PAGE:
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Mooring line size?

Discussion in 'General Yachting Discussion' started by Danvilletim, Mar 7, 2015.

  1. Danvilletim

    Danvilletim Senior Member

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    isleton, ca
    We want to double moor at angel island is San Francisco Bay. We are told we need a 100' and 200' lines. Were likely to not do this much but want to be safe.

    What size line? Boat is a 62 striker. A big 62 w 21 beam. 78,000 I think.

    3 strand nylon seems to be the best bang for the buck?
  2. NYCAP123

    NYCAP123 Senior Member

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    Mooring or anchoring? For anchoring that boat I'd be using all chain. When I ran 65' crew boats with no anchor windless or chain I believe we used 1 1/2 or 2" line, about 250' the few times we anchored (in the ocean). From the little I know about the currents and wind in SF Bay I wouldn't want to leave the boat with less than a 10 / 1 scope of line, and better a 20 / 1 if not using much or any chain. If you're mooring to a ball that length shouldn't be needed, and you can double up whatever you have for strength.

    Keep in mind that line will stretch up to 1/3 its length.
  3. Danvilletim

    Danvilletim Senior Member

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    This is mooring. There is a bow and stern mooring ball. The extra length on one is to allow room to navigate to second. The currents and wind still do rip pretty strong in this cove.
  4. NYCAP123

    NYCAP123 Senior Member

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    That's odd. I've never seen that setup although in the Bahamas they often anchor that way. But that still means that your friends are saying it's over 300' between the balls. That's really odd. In most mooring fields you simply grab one ball and swing on the tide a few feet from the ball.
  5. AlfredZ

    AlfredZ Senior Member

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    Hi,

    Measuring 1/8" of diameter per 9' of boat length will put you in the 1"-1 1/8" diameter region. Mooring in the Ayala cove, some people like to double the line on one or both tie points fore and aft, tried it once and had less motion astern. As you know not all balls are spaced the same, so the length suggested is safe. I add that the cove is a very busy location and the current are not forgiving, so, if you can manage practicing your technique with your crew in a approach and and ball pick up and picking a place where you don't make it harder for others to reach moorings that are closer to shore. If you can do that during week days if you are close by.

    Three strand as you said, will be the least costly than a plait of a braid. If you will double the line, you might want to consider a mooring hook, if I remember it was about $30 maybe, no laying down on deck and fussing with ball and line, the only thing is, you will need a short leader line cause the eye on it is short of your target diameter.

    Hope this helps.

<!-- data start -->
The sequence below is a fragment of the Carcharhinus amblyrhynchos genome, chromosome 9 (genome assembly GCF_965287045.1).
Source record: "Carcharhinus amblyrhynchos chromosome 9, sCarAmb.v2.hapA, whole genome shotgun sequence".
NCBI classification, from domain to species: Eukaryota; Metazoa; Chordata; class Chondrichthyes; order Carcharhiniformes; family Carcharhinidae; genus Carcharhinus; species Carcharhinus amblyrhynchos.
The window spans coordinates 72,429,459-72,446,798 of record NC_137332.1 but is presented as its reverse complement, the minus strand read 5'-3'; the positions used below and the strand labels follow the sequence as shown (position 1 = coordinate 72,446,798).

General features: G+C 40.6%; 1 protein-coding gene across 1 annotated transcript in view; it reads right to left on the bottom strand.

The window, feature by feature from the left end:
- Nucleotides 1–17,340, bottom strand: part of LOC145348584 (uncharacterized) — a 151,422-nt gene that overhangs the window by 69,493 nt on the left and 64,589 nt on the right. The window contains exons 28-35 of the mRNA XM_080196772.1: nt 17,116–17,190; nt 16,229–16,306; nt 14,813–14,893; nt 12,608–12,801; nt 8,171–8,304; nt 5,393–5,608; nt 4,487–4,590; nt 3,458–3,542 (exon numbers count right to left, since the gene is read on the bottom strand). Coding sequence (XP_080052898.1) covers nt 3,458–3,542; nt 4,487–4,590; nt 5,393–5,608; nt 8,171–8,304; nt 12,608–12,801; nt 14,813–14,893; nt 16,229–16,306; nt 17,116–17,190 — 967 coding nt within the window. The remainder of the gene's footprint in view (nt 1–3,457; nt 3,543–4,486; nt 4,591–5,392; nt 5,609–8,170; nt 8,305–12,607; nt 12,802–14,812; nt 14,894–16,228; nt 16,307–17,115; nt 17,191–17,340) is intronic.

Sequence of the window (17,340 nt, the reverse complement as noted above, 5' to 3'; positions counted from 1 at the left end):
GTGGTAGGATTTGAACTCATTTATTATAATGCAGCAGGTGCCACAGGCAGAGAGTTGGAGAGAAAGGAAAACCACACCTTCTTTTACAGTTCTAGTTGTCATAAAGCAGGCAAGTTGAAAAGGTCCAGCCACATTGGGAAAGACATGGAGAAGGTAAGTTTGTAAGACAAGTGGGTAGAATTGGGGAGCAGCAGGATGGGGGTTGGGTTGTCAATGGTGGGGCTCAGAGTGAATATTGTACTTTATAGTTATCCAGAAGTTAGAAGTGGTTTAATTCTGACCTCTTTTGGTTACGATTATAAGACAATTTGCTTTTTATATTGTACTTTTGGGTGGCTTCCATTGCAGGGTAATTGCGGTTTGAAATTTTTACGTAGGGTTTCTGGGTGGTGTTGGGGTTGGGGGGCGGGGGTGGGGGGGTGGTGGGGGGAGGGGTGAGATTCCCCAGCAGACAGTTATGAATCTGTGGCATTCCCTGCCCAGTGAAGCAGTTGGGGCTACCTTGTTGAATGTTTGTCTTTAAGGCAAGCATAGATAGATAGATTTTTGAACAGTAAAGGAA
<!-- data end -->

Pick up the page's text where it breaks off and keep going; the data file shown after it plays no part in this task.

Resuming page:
Cheers.
  6. DOCKMASTER

    DOCKMASTER Senior Member

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    If it were me I would not use 3 strand nylon, I would use a double braid. When tying to a mooring you want lots of elacticity. If the double braid is too expensive I would make sure to get a good long snubber to tie between the 3 strand and the can. I tie to moorings all the time up here in Alaska and always use double braid. I simply tie one end to the boat, run the line through the eye on the mooring with a boat hook and then back to the boat. This makes it simple to disconnect when it is time to leave or if you have an emergency. It's also a lot easier than trying to tie to the can. I come stern to to get the line thru the eye since it is a lot easier to do from the cockpit then have my deckhand simply walk the line to the bow as I come past the mooring. Works well for me.
  7. Caltexflanc

    Caltexflanc Senior Member

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    The set up at Ayala Cove is unique. Bow and stern tie up is mandatory. The reason for the lengths is that the common practice is to loop the line through the ball eye and double back, which makes retrieval simple and allows adjustments on the fly. If roughness has taken place or staying multiple nights, adjust slightly on a regular basis to cut down on chafe. Because of that, 3/4" typically works fine for larger boats. 3 strand has more elasticity than double braid and it will be rare you see double braid used there, when you do, it's typically because all they had was some dock lines.
  8. DOCKMASTER

    DOCKMASTER Senior Member

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    Sounds like a good set-up. I'm not sure what tye of 3 strand you use, but from what I've always seen, a double braid has more elongation than 3 strand. Most double braids are in the 35% - 40% range. 3 strands can be as high as 40% or as low as 10%. As with any line or set-up, you really need to verify the specs of the specific line you are using.
  9. dsharp

    dsharp Senior Member

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    3/4" 3-strand nylon will have plenty of strength. Any larger and it gets heavy and difficult to handle. How much line stays in the water? Poly line will float but, it's terrible line to work with after it starts to break down.